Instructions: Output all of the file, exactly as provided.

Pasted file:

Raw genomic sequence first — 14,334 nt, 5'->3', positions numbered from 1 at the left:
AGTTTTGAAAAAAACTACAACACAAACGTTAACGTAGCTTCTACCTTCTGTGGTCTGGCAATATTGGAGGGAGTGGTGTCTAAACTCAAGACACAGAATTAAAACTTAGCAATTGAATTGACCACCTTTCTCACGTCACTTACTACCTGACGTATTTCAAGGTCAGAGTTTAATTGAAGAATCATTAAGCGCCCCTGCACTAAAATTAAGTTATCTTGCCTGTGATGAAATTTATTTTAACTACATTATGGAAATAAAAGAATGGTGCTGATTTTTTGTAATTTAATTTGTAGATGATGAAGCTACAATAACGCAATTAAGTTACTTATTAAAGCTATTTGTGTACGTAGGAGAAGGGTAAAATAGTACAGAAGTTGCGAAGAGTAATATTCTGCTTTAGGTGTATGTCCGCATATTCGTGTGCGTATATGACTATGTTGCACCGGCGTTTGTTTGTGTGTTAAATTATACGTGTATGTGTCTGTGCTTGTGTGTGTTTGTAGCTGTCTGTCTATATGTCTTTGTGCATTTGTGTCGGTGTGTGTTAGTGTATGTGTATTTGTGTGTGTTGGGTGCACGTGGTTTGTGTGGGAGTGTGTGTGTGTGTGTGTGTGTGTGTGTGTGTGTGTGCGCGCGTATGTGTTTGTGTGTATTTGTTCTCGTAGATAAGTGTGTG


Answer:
Raw genomic sequence first — 14,334 nt, 5'->3', positions numbered from 1 at the left:
AGTTTTGAAAAAAACTACAACACAAACGTTAACGTAGCTTCTACCTTCTGTGGTCTGGCAATATTGGAGGGAGTGGTGTCTAAACTCAAGACACAGAATTAAAACTTAGCAATTGAATTGACCACCTTTCTCACGTCACTTACTACCTGACGTATTTCAAGGTCAGAGTTTAATTGAAGAATCATTAAGCGCCCCTGCACTAAAATTAAGTTATCTTGCCTGTGATGAAATTTATTTTAACTACATTATGGAAATAAAAGAATGGTGCTGATTTTTTGTAATTTAATTTGTAGATGATGAAGCTACAATAACGCAATTAAGTTACTTATTAAAGCTATTTGTGTACGTAGGAGAAGGGTAAAATAGTACAGAAGTTGCGAAGAGTAATATTCTGCTTTAGGTGTATGTCCGCATATTCGTGTGCGTATATGACTATGTTGCACCGGCGTTTGTTTGTGTGTTAAATTATACGTGTATGTGTCTGTGCTTGTGTGTGTTTGTAGCTGTCTGTCTATATGTCTTTGTGCATTTGTGTCGGTGTGTGTTAGTGTATGTGTATTTGTGTGTGTTGGGTGCACGTGGTTTGTGTGGGAGTGTGTGTGTGTGTGTGTGTGTGTGTGTGTGTGTGTGCGCGCGTATGTGTTTGTGTGTATTTGTTCTCGTAGATAAGTGTGTG